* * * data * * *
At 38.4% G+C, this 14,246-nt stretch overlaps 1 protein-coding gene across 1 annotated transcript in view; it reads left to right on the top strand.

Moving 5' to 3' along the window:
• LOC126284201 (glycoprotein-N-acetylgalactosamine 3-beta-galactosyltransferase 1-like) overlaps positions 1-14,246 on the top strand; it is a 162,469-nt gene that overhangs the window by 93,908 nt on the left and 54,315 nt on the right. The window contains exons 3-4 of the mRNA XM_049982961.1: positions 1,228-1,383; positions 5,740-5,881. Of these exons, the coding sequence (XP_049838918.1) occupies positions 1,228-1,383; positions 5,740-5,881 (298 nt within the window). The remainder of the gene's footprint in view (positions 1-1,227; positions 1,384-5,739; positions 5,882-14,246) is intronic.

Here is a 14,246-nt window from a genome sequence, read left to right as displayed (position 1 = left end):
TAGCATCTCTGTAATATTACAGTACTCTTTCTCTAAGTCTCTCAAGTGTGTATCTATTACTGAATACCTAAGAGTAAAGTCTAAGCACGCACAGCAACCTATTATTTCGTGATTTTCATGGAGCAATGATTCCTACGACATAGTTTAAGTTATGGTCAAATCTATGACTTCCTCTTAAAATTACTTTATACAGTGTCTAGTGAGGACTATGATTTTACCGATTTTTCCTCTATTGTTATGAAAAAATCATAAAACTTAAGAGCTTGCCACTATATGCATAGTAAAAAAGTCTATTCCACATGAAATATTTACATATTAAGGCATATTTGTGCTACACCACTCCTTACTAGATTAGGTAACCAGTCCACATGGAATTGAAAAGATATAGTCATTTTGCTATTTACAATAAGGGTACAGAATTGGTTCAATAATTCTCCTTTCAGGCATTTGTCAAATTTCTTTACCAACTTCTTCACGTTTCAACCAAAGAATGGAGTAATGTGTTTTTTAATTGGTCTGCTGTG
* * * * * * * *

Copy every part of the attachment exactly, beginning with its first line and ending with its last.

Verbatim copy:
At 38.4% G+C, this 14,246-nt stretch overlaps 1 protein-coding gene across 1 annotated transcript in view; it reads left to right on the top strand.

Moving 5' to 3' along the window:
• LOC126284201 (glycoprotein-N-acetylgalactosamine 3-beta-galactosyltransferase 1-like) overlaps positions 1-14,246 on the top strand; it is a 162,469-nt gene that overhangs the window by 93,908 nt on the left and 54,315 nt on the right. The window contains exons 3-4 of the mRNA XM_049982961.1: positions 1,228-1,383; positions 5,740-5,881. Of these exons, the coding sequence (XP_049838918.1) occupies positions 1,228-1,383; positions 5,740-5,881 (298 nt within the window). The remainder of the gene's footprint in view (positions 1-1,227; positions 1,384-5,739; positions 5,882-14,246) is intronic.

Here is a 14,246-nt window from a genome sequence, read left to right as displayed (position 1 = left end):
TAGCATCTCTGTAATATTACAGTACTCTTTCTCTAAGTCTCTCAAGTGTGTATCTATTACTGAATACCTAAGAGTAAAGTCTAAGCACGCACAGCAACCTATTATTTCGTGATTTTCATGGAGCAATGATTCCTACGACATAGTTTAAGTTATGGTCAAATCTATGACTTCCTCTTAAAATTACTTTATACAGTGTCTAGTGAGGACTATGATTTTACCGATTTTTCCTCTATTGTTATGAAAAAATCATAAAACTTAAGAGCTTGCCACTATATGCATAGTAAAAAAGTCTATTCCACATGAAATATTTACATATTAAGGCATATTTGTGCTACACCACTCCTTACTAGATTAGGTAACCAGTCCACATGGAATTGAAAAGATATAGTCATTTTGCTATTTACAATAAGGGTACAGAATTGGTTCAATAATTCTCCTTTCAGGCATTTGTCAAATTTCTTTACCAACTTCTTCACGTTTCAACCAAAGAATGGAGTAATGTGTTTTTTAATTGGTCTGCTGTG